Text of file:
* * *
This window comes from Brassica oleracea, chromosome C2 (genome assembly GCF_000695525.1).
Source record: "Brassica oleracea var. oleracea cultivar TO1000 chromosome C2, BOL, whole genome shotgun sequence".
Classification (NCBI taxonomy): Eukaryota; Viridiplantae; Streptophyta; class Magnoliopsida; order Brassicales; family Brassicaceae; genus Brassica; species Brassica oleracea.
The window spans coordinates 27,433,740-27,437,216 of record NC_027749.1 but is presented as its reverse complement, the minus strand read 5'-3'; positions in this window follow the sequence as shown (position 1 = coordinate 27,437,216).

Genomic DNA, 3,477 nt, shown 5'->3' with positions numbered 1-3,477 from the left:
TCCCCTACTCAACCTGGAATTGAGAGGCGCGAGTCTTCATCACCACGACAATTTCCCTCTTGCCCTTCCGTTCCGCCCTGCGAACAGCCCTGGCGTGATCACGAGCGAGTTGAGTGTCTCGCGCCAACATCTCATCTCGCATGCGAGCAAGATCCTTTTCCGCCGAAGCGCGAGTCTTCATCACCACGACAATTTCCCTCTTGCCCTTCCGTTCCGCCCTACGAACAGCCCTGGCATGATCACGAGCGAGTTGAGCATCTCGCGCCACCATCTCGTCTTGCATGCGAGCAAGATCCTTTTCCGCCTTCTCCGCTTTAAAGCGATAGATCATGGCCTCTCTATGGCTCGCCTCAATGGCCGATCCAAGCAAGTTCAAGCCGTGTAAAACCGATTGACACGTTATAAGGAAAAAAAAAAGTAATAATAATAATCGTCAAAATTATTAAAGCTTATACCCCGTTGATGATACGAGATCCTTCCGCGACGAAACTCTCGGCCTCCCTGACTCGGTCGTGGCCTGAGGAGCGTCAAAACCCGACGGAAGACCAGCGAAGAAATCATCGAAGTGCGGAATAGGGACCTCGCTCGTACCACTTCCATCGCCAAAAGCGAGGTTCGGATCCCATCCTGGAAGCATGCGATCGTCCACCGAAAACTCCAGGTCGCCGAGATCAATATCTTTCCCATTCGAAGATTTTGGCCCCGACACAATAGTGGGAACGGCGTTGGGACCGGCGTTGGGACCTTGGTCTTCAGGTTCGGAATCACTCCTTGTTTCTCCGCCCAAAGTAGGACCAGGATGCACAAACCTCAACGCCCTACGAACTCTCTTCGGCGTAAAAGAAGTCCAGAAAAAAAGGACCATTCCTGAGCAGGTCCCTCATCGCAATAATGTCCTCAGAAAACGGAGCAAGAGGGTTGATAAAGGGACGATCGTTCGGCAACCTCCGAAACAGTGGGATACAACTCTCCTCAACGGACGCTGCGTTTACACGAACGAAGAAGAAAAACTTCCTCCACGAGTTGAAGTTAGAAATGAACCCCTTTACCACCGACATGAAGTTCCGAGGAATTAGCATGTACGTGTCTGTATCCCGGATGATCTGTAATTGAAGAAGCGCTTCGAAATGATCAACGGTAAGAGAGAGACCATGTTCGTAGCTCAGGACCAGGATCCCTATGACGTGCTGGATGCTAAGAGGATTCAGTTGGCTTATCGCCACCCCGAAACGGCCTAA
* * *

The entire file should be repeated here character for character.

This window comes from Brassica oleracea, chromosome C2 (genome assembly GCF_000695525.1).
Source record: "Brassica oleracea var. oleracea cultivar TO1000 chromosome C2, BOL, whole genome shotgun sequence".
Classification (NCBI taxonomy): Eukaryota; Viridiplantae; Streptophyta; class Magnoliopsida; order Brassicales; family Brassicaceae; genus Brassica; species Brassica oleracea.
The window spans coordinates 27,433,740-27,437,216 of record NC_027749.1 but is presented as its reverse complement, the minus strand read 5'-3'; positions in this window follow the sequence as shown (position 1 = coordinate 27,437,216).

Genomic DNA, 3,477 nt, shown 5'->3' with positions numbered 1-3,477 from the left:
TCCCCTACTCAACCTGGAATTGAGAGGCGCGAGTCTTCATCACCACGACAATTTCCCTCTTGCCCTTCCGTTCCGCCCTGCGAACAGCCCTGGCGTGATCACGAGCGAGTTGAGTGTCTCGCGCCAACATCTCATCTCGCATGCGAGCAAGATCCTTTTCCGCCGAAGCGCGAGTCTTCATCACCACGACAATTTCCCTCTTGCCCTTCCGTTCCGCCCTACGAACAGCCCTGGCATGATCACGAGCGAGTTGAGCATCTCGCGCCACCATCTCGTCTTGCATGCGAGCAAGATCCTTTTCCGCCTTCTCCGCTTTAAAGCGATAGATCATGGCCTCTCTATGGCTCGCCTCAATGGCCGATCCAAGCAAGTTCAAGCCGTGTAAAACCGATTGACACGTTATAAGGAAAAAAAAAAGTAATAATAATAATCGTCAAAATTATTAAAGCTTATACCCCGTTGATGATACGAGATCCTTCCGCGACGAAACTCTCGGCCTCCCTGACTCGGTCGTGGCCTGAGGAGCGTCAAAACCCGACGGAAGACCAGCGAAGAAATCATCGAAGTGCGGAATAGGGACCTCGCTCGTACCACTTCCATCGCCAAAAGCGAGGTTCGGATCCCATCCTGGAAGCATGCGATCGTCCACCGAAAACTCCAGGTCGCCGAGATCAATATCTTTCCCATTCGAAGATTTTGGCCCCGACACAATAGTGGGAACGGCGTTGGGACCGGCGTTGGGACCTTGGTCTTCAGGTTCGGAATCACTCCTTGTTTCTCCGCCCAAAGTAGGACCAGGATGCACAAACCTCAACGCCCTACGAACTCTCTTCGGCGTAAAAGAAGTCCAGAAAAAAAGGACCATTCCTGAGCAGGTCCCTCATCGCAATAATGTCCTCAGAAAACGGAGCAAGAGGGTTGATAAAGGGACGATCGTTCGGCAACCTCCGAAACAGTGGGATACAACTCTCCTCAACGGACGCTGCGTTTACACGAACGAAGAAGAAAAACTTCCTCCACGAGTTGAAGTTAGAAATGAACCCCTTTACCACCGACATGAAGTTCCGAGGAATTAGCATGTACGTGTCTGTATCCCGGATGATCTGTAATTGAAGAAGCGCTTCGAAATGATCAACGGTAAGAGAGAGACCATGTTCGTAGCTCAGGACCAGGATCCCTATGACGTGCTGGATGCTAAGAGGATTCAGTTGGCTTATCGCCACCCCGAAACGGCCTAA